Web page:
The main defence of stream-ripping sites, including the now defunct YouTube-mp3.org, is that they have legitimate uses as well as illegitimate uses. Which is to say that, some content creators are happy for people to grab their streamed audio as MP3 files, while even where the content owner doesn’t approve, the stream-ripping may be covered by the concept of ‘fair use’, in the US at least.

Similar defences were made in the early days of file-sharing about P2P technologies like Napster, Grokster, Kazaa and LimeWire, and in more recent years about file-sharing hubs like KickassTorrents and The Pirate Bay. In the main these technologies and sites were nevertheless found liable in court for so called contributory or authorising infringement, where you knowingly facilitate the infringement of others, and don’t do enough to stop your technology being used for illegitimate rather than legitimate purposes.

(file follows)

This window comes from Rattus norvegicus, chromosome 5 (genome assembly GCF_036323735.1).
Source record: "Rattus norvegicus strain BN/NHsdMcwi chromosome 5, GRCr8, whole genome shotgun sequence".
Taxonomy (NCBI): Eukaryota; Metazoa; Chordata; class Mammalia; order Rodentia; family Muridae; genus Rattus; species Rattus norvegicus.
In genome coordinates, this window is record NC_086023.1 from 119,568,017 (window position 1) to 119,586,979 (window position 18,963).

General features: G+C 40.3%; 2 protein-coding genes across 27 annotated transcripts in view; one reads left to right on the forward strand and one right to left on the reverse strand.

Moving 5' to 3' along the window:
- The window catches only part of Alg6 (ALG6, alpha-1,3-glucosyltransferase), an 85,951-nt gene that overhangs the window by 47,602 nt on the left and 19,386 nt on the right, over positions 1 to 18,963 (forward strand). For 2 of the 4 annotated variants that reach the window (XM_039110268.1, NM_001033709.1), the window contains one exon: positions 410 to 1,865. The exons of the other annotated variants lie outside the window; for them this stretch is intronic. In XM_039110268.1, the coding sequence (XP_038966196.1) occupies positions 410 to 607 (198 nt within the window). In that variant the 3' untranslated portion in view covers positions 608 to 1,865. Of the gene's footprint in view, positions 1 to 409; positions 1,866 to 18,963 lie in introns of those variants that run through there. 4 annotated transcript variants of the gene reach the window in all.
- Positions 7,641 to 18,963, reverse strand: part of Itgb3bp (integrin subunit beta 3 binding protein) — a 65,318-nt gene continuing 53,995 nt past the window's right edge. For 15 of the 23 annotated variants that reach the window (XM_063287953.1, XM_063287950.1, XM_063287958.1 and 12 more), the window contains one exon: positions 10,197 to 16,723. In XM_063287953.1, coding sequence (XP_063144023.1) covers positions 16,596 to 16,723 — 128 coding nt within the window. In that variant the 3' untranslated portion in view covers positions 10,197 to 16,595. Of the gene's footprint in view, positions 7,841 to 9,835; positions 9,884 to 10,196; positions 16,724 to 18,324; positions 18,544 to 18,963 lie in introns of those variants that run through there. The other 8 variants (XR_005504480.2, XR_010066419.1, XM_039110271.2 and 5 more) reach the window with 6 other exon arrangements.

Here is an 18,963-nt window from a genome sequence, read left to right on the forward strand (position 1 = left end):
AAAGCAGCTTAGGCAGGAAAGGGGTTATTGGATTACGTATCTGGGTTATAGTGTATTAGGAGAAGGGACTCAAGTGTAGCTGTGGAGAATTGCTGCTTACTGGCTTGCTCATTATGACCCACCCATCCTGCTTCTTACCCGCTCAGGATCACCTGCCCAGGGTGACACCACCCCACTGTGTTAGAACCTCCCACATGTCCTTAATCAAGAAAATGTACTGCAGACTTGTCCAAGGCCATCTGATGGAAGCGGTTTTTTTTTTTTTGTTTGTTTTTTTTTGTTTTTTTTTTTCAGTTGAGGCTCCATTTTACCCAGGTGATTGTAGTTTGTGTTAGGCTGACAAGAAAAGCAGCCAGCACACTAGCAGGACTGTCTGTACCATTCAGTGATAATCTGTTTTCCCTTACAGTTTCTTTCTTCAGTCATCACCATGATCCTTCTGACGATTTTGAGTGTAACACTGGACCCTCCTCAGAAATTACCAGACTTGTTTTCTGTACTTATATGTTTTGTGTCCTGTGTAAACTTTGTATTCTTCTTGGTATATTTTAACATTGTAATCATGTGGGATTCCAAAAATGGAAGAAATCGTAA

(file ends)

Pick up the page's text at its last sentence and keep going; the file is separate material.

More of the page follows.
Had the RIAA’s YouTube-mp3.org litigation got to court – and assuming the stream-ripping site had used the “but we have legitimate uses too” defence – the record industry would almost certainly have cited precedents in the various file-sharing cases. Whether or not the stream-ripping platform would have been deemed liable for copyright infringement would therefore have depended on how the court chose to interpret contributory infringement laws. The pesky safe harbour may also have been thrown into the mix.

Either way, the outcome of that legal battle, had it got to court, wouldn’t have been a foregone conclusion from the off. Yet – argues the EFF – the RIAA talks about the stream-ripping sites as if its interpretation of copyright law is fully endorsed.

The EFF reckons that the American government “must apply US law as it is, not as particular industry organisations wish it to be. Accordingly, it is inappropriate to describe ‘stream-ripping’ sites as engaging in or facilitating infringement. That logic would discourage US firms from providing many forms of useful, lawful technology that processes or interacts with copyrighted work in digital form, to the detriment of US trade”.